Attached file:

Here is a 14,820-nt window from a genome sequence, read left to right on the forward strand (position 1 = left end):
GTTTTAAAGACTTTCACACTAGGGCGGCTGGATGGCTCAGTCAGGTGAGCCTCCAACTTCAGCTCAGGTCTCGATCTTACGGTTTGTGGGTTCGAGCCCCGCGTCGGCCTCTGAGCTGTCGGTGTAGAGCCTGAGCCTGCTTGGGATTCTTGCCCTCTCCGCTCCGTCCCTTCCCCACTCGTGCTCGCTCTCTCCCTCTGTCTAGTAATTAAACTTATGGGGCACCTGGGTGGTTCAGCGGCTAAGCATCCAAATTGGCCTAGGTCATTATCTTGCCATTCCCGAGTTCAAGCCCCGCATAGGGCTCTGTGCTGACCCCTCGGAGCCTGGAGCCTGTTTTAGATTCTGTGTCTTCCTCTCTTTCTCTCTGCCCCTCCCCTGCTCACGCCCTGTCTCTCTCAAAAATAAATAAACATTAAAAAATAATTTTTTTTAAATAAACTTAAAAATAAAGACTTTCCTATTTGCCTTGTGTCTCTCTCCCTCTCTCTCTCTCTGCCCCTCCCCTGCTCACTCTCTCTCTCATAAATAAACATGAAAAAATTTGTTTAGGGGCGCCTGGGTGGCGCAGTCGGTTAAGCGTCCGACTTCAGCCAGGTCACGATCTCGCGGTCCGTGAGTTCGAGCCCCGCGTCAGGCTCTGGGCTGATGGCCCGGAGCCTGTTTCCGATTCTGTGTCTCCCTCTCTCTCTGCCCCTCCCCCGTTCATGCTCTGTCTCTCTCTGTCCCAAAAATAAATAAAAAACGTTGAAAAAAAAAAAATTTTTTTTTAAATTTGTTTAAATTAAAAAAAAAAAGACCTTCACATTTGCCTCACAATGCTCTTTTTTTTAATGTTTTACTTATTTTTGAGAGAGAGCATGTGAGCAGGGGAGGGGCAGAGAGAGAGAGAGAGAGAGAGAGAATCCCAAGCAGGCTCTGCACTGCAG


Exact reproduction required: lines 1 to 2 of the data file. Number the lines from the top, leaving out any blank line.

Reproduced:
Here is a 14,820-nt window from a genome sequence, read left to right on the forward strand (position 1 = left end):
GTTTTAAAGACTTTCACACTAGGGCGGCTGGATGGCTCAGTCAGGTGAGCCTCCAACTTCAGCTCAGGTCTCGATCTTACGGTTTGTGGGTTCGAGCCCCGCGTCGGCCTCTGAGCTGTCGGTGTAGAGCCTGAGCCTGCTTGGGATTCTTGCCCTCTCCGCTCCGTCCCTTCCCCACTCGTGCTCGCTCTCTCCCTCTGTCTAGTAATTAAACTTATGGGGCACCTGGGTGGTTCAGCGGCTAAGCATCCAAATTGGCCTAGGTCATTATCTTGCCATTCCCGAGTTCAAGCCCCGCATAGGGCTCTGTGCTGACCCCTCGGAGCCTGGAGCCTGTTTTAGATTCTGTGTCTTCCTCTCTTTCTCTCTGCCCCTCCCCTGCTCACGCCCTGTCTCTCTCAAAAATAAATAAACATTAAAAAATAATTTTTTTTAAATAAACTTAAAAATAAAGACTTTCCTATTTGCCTTGTGTCTCTCTCCCTCTCTCTCTCTCTGCCCCTCCCCTGCTCACTCTCTCTCTCATAAATAAACATGAAAAAATTTGTTTAGGGGCGCCTGGGTGGCGCAGTCGGTTAAGCGTCCGACTTCAGCCAGGTCACGATCTCGCGGTCCGTGAGTTCGAGCCCCGCGTCAGGCTCTGGGCTGATGGCCCGGAGCCTGTTTCCGATTCTGTGTCTCCCTCTCTCTCTGCCCCTCCCCCGTTCATGCTCTGTCTCTCTCTGTCCCAAAAATAAATAAAAAACGTTGAAAAAAAAAAAATTTTTTTTTAAATTTGTTTAAATTAAAAAAAAAAAGACCTTCACATTTGCCTCACAATGCTCTTTTTTTTAATGTTTTACTTATTTTTGAGAGAGAGCATGTGAGCAGGGGAGGGGCAGAGAGAGAGAGAGAGAGAGAGAGAATCCCAAGCAGGCTCTGCACTGCAG